A citizens’ initiative in Finland aiming to decriminalise cannabis gathered the required 50,000 signatures at the end of 2019. Read this article by a Finnish activist, Aleksi Hupli!
The initiative, if accepted by the Finnish parliament, would make adult use, possession, and small scale growing of cannabis (up to 4 plants) no longer a criminal offense. The campaign for the initiative was implemented by the Finnish Cannabis Association.
The same week that the government of Norway presented their plan to decriminalise all drugs, there was an expert hearing at the Finnish parliamentary law committee on 17th of February 2021. The public hearing was supposed be broadcast live, but failed due to an unexpected technical difficulty. Finnish Parliament later released a partial video recording of the hearing (done via Microsoft Teams), which did not include the first 30 minutes.
Decriminalisation for cannabis users only?
During those first 30 minutes Professor Pekka Hakkarainen from the Finnish Institute for Health and Welfare (THL) presented a statement signed by the heads of the institute. In the statement, THL opposed a separate legislation that would only decriminalise cannabis use. According to THL a separate legislation for cannabis users would be problematic in terms of equality, as it would leave the most disadvantaged polydrug users and people with drug addiction in a relatively worse position.
Therefore, at the end of the statement, THL proposed that drug policy should be developed in such a way that drug use is tackled through social and healthcare policy, and that the societal debate should continue in order to end the criminalisation of all drugs.
Other statements that were missing from the recording were a statement made by the makers of the initiative and a statement by an active police officer from the Central Finland Police Department.
Suspicious data on cannabis-related deaths
Later, an additional statement from the police was added to the parliament page, which contains stark statistics on cannabis-related deaths and suicide in all Finnish Police districts. The statement says:
Regarding the link between cannabis and cause-of-death investigations, the most significant finding is the effect of cannabis and other drugs on suicide rates. In practice, death was invariably caused by the combined effect of cannabis and other drugs/medicines. Approximately 70 % of cannabis-related causes of death were suspected of suicide. The young age of cannabis deceased (born 1990-2003) was also noteworthy.
In the summer of 2020, there was a Finnish media report of a suspected “cannabis poisoning” as a cause of death. According to the article, the father of a deceased suspected that the cause of death was incorrectly determined. He speculated that there was an attempt to make his son an example of the lethality of cannabis.
If cannabis were to be linked to as many deaths as the statement made by the police suggests, there should have been at least a mention of it in the statement made by the Finnish Institute of Health and Welfare, which often assists Finnish police with toxicological analysis. However, there was not.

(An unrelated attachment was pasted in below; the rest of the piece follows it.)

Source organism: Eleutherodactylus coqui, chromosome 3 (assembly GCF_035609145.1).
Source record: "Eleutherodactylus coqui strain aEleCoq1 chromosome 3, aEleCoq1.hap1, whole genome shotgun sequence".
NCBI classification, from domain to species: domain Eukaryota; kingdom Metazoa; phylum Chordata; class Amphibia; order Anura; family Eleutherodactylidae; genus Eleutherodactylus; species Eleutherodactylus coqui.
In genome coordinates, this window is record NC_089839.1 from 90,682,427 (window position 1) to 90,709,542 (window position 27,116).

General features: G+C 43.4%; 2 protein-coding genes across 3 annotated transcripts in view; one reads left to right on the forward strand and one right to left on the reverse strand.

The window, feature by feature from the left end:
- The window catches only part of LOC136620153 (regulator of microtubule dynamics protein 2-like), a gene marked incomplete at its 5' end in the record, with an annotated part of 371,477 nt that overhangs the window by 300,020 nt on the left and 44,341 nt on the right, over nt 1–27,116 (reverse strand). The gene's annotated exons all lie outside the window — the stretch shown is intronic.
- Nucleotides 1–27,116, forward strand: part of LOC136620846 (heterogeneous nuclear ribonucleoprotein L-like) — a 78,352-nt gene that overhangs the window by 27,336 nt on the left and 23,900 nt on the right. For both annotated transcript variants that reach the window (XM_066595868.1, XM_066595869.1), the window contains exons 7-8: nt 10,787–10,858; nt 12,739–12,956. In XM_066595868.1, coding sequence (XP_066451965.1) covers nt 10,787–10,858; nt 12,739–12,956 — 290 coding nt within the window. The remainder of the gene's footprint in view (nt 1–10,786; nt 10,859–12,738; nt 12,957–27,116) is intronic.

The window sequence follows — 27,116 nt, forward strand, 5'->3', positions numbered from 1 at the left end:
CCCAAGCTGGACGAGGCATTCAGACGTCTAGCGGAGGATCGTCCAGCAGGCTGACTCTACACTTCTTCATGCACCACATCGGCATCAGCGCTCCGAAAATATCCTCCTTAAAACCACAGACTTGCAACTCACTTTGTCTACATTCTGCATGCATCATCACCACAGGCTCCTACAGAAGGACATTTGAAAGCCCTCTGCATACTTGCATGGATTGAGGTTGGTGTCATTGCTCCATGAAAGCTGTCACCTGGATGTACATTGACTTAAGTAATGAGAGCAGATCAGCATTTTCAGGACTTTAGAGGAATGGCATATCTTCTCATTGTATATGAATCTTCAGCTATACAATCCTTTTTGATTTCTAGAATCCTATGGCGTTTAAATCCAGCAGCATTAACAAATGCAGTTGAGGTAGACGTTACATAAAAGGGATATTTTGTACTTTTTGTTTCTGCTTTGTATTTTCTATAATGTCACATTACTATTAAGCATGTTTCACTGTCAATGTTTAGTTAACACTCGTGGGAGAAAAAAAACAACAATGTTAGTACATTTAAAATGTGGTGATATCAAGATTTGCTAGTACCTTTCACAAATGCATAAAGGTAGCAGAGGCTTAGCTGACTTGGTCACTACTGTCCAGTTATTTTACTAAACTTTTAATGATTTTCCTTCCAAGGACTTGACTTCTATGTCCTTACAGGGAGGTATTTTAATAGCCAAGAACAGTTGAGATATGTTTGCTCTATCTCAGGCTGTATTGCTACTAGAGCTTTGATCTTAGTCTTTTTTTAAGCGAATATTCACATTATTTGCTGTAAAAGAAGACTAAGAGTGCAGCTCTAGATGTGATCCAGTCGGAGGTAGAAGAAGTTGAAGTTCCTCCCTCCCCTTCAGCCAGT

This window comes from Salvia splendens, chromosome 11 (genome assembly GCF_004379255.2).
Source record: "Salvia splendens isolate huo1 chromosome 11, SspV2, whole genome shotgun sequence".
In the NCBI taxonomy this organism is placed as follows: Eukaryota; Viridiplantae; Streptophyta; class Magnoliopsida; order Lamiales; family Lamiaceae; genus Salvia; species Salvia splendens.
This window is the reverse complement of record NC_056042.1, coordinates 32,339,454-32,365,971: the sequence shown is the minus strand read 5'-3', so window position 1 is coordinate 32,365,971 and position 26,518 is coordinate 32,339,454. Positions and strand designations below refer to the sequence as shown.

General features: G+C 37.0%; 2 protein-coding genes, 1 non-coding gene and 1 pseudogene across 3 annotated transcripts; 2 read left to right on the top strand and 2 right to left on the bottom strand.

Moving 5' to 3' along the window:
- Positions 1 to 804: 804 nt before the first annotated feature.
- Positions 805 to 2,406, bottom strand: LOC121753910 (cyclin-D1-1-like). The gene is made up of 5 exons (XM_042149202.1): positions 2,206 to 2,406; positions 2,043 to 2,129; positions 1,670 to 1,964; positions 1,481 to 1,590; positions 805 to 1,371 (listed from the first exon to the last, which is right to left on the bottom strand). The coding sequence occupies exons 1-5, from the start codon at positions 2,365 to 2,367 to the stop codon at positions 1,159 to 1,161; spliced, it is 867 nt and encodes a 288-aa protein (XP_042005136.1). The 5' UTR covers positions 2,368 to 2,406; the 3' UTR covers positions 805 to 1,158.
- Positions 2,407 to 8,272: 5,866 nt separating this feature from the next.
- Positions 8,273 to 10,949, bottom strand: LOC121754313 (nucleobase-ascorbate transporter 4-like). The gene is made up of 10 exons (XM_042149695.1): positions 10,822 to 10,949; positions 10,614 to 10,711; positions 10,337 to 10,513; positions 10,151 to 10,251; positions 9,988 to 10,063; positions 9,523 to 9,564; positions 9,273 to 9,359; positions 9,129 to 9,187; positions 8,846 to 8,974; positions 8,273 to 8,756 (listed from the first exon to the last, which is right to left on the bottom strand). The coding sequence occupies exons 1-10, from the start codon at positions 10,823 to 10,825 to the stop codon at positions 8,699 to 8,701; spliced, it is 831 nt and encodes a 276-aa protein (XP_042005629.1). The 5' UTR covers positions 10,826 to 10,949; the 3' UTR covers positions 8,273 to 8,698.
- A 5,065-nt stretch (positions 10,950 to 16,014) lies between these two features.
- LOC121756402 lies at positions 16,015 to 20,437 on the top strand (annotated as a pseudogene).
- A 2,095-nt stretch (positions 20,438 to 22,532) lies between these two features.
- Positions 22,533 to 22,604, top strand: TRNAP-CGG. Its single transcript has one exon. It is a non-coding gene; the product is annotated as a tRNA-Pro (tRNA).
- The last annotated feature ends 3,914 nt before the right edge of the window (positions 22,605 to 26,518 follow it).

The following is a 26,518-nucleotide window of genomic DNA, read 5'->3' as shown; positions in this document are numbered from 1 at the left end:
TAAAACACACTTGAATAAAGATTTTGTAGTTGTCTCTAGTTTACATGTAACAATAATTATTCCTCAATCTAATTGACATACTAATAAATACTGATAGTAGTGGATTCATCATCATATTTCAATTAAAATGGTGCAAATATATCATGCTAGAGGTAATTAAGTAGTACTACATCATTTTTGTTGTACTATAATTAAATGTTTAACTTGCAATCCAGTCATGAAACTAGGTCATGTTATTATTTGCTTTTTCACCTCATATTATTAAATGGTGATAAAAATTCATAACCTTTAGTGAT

Punishment does not make people better
Two other statements were made by Professors of criminal justice Kimmo Nuotio and Matti Tolvanen. In his statement Tolvanen mentions that “criminal liability for self-harm is, in principle, a foreign idea to criminal law. Punishment is not desirable to try to make people become ‘better people’”. Professor Nuotio has a similar sentiment, stating that “the crux of the problem is that in a system that emphasizes the freedom and sovereignty of the individual, ordinary people cannot be required to be abstinent from intoxication under the threat of punishment. People have no obligation to take care of themselves and their health, and a self-determining individual can even attempt suicide.”
The two legal scholars did have some different opinions about the content of the proposed decriminalisation initiative; Tolvanen did not think it could form a base for an actual legal change as its emphasis is on a particular user-group, namely cannabis users. Tolvanen states that even the current law allows a form of de-penalisation, whereby criminal charges for personal use can be dropped, and that in Finnish criminal law impunity for one’s own use should be the general rule and should be supported by, for example, criminalisation of use in public events or in places where children are exposed.
Nuotio, on the other hand, stated that the initiative is well prepared and feasible, but shares the sentiment with Tolvanen that use in public spaces and near schools should remain forbidden. Like the statement made by the Finnish Institute for Health and Welfare, Nuotio argued that Finland should start a process in which drug use and possession would be decriminalised. He sees that decriminalisation has a strong basis from a legal and drug policy standpoint and that Finland should move towards drug policy based on human rights and harm reduction.
What the concrete outcome of the initiative and the related expert hearing will be remains unknown. Upcoming municipal elections in March might play an important role but whatever the outcome may be, this grassroots cannabis decriminalisation initiative has already succeeded in creating a discussion about Finnish drug policy at the highest political level, which is something that has been missing for decades.
By Aleksi Hupli